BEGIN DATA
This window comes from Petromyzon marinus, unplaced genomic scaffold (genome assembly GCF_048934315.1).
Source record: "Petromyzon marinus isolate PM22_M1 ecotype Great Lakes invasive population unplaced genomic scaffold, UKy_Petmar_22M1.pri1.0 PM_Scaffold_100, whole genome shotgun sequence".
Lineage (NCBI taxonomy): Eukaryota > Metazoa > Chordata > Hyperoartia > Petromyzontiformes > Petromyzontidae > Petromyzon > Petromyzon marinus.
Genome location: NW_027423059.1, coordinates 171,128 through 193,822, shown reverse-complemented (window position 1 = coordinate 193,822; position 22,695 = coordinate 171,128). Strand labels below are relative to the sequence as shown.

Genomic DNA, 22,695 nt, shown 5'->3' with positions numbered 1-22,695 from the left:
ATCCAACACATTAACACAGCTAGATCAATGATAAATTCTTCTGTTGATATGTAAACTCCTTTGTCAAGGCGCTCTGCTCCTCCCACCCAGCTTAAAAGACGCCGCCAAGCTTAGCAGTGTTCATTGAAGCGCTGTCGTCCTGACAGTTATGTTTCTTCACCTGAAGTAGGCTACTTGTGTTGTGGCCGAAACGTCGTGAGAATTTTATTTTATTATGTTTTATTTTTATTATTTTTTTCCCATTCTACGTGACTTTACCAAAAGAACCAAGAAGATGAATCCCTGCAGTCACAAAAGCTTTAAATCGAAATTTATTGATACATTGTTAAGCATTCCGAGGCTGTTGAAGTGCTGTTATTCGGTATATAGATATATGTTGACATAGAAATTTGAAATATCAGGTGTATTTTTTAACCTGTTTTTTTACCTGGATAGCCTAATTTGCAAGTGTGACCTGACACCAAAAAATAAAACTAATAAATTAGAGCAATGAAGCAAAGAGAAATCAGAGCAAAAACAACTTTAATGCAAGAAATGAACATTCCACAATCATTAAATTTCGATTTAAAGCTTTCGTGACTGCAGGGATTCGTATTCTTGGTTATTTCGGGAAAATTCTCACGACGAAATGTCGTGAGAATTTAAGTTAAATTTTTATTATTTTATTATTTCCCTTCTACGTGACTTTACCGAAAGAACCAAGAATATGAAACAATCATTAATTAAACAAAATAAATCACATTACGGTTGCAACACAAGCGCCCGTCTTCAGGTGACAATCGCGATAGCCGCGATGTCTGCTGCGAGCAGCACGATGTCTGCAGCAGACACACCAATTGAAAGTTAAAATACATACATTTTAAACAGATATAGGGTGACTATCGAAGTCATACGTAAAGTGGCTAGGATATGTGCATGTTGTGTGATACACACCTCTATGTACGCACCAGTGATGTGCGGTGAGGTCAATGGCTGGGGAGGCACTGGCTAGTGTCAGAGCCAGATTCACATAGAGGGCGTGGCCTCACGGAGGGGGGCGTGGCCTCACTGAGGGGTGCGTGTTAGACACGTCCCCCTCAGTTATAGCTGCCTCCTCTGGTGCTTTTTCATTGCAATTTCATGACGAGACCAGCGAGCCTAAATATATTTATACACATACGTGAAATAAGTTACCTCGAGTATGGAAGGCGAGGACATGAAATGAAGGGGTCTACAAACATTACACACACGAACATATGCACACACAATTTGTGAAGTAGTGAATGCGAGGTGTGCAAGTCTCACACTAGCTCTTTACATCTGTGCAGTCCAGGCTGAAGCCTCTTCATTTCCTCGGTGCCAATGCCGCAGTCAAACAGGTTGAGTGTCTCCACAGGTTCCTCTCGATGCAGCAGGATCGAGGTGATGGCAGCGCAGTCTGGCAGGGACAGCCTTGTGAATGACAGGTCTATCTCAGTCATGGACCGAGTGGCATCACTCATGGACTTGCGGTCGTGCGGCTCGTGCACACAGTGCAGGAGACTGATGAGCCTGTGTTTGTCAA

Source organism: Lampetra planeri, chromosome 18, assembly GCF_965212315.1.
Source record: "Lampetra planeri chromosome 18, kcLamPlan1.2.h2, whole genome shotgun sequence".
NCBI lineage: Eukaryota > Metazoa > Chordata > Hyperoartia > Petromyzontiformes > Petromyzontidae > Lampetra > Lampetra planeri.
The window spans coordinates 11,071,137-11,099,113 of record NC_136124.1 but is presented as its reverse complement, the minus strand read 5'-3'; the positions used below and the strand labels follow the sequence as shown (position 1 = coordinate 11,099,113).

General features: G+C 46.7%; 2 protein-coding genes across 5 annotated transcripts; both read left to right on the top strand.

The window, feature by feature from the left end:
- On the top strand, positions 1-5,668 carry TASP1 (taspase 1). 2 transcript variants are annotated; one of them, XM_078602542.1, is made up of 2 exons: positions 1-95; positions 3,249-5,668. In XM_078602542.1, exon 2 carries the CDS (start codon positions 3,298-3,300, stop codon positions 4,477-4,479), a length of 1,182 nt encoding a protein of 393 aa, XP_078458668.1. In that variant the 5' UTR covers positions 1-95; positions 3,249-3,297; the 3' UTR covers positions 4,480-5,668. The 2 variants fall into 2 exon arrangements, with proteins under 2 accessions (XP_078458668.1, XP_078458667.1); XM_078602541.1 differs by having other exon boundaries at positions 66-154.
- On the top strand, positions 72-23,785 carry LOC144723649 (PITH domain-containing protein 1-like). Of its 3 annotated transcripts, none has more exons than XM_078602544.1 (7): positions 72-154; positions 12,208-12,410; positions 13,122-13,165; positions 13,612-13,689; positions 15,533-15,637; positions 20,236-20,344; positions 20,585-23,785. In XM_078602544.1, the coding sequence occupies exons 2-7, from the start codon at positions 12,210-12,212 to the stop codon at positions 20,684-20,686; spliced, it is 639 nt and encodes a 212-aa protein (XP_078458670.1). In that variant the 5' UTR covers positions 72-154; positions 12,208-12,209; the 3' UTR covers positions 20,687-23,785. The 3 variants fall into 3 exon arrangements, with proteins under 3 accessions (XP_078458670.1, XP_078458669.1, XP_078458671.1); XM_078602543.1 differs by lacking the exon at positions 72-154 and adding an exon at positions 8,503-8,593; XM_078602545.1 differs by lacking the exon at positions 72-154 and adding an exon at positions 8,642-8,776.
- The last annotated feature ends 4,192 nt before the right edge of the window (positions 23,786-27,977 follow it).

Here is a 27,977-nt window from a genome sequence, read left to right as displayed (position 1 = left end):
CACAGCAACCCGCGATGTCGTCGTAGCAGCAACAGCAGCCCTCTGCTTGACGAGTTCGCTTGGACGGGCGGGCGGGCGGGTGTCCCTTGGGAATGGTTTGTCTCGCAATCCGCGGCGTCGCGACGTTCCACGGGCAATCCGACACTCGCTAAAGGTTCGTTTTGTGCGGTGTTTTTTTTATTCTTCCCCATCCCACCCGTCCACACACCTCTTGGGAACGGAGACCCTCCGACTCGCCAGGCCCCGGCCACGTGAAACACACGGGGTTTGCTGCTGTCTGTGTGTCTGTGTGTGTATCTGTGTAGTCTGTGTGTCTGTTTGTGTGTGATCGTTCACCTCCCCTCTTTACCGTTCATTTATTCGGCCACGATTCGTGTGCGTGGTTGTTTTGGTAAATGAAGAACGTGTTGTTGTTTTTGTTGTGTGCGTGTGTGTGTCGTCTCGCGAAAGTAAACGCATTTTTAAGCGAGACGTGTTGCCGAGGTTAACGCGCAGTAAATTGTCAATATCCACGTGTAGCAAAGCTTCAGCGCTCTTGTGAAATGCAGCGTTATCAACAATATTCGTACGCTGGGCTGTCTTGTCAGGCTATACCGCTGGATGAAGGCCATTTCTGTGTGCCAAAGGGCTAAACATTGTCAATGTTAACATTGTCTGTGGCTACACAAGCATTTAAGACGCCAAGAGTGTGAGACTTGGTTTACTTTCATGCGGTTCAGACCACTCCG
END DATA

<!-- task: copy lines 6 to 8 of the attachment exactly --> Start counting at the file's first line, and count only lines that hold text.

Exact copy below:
ATCCAACACATTAACACAGCTAGATCAATGATAAATTCTTCTGTTGATATGTAAACTCCTTTGTCAAGGCGCTCTGCTCCTCCCACCCAGCTTAAAAGACGCCGCCAAGCTTAGCAGTGTTCATTGAAGCGCTGTCGTCCTGACAGTTATGTTTCTTCACCTGAAGTAGGCTACTTGTGTTGTGGCCGAAACGTCGTGAGAATTTTATTTTATTATGTTTTATTTTTATTATTTTTTTCCCATTCTACGTGACTTTACCAAAAGAACCAAGAAGATGAATCCCTGCAGTCACAAAAGCTTTAAATCGAAATTTATTGATACATTGTTAAGCATTCCGAGGCTGTTGAAGTGCTGTTATTCGGTATATAGATATATGTTGACATAGAAATTTGAAATATCAGGTGTATTTTTTAACCTGTTTTTTTACCTGGATAGCCTAATTTGCAAGTGTGACCTGACACCAAAAAATAAAACTAATAAATTAGAGCAATGAAGCAAAGAGAAATCAGAGCAAAAACAACTTTAATGCAAGAAATGAACATTCCACAATCATTAAATTTCGATTTAAAGCTTTCGTGACTGCAGGGATTCGTATTCTTGGTTATTTCGGGAAAATTCTCACGACGAAATGTCGTGAGAATTTAAGTTAAATTTTTATTATTTTATTATTTCCCTTCTACGTGACTTTACCGAAAGAACCAAGAATATGAAACAATCATTAATTAAACAAAATAAATCACATTACGGTTGCAACACAAGCGCCCGTCTTCAGGTGACAATCGCGATAGCCGCGATGTCTGCTGCGAGCAGCACGATGTCTGCAGCAGACACACCAATTGAAAGTTAAAATACATACATTTTAAACAGATATAGGGTGACTATCGAAGTCATACGTAAAGTGGCTAGGATATGTGCATGTTGTGTGATACACACCTCTATGTACGCACCAGTGATGTGCGGTGAGGTCAATGGCTGGGGAGGCACTGGCTAGTGTCAGAGCCAGATTCACATAGAGGGCGTGGCCTCACGGAGGGGGGCGTGGCCTCACTGAGGGGTGCGTGTTAGACACGTCCCCCTCAGTTATAGCTGCCTCCTCTGGTGCTTTTTCATTGCAATTTCATGACGAGACCAGCGAGCCTAAATATATTTATACACATACGTGAAATAAGTTACCTCGAGTATGGAAGGCGAGGACATGAAATGAAGGGGTCTACAAACATTACACACACGAACATATGCACACACAATTTGTGAAGTAGTGAATGCGAGGTGTGCAAGTCTCACACTAGCTCTTTACATCTGTGCAGTCCAGGCTGAAGCCTCTTCATTTCCTCGGTGCCAATGCCGCAGTCAAACAGGTTGAGTGTCTCCACAGGTTCCTCTCGATGCAGCAGGATCGAGGTGATGGCAGCGCAGTCTGGCAGGGACAGCCTTGTGAATGACAGGTCTATCTCAGTCATGGACCGAGTGGCATCACTCATGGACTTGCGGTCGTGCGGCTCGTGCACACAGTGCAGGAGACTGATGAGCCTGTGTTTGTCAA

Source organism: Lampetra planeri, chromosome 18, assembly GCF_965212315.1.
Source record: "Lampetra planeri chromosome 18, kcLamPlan1.2.h2, whole genome shotgun sequence".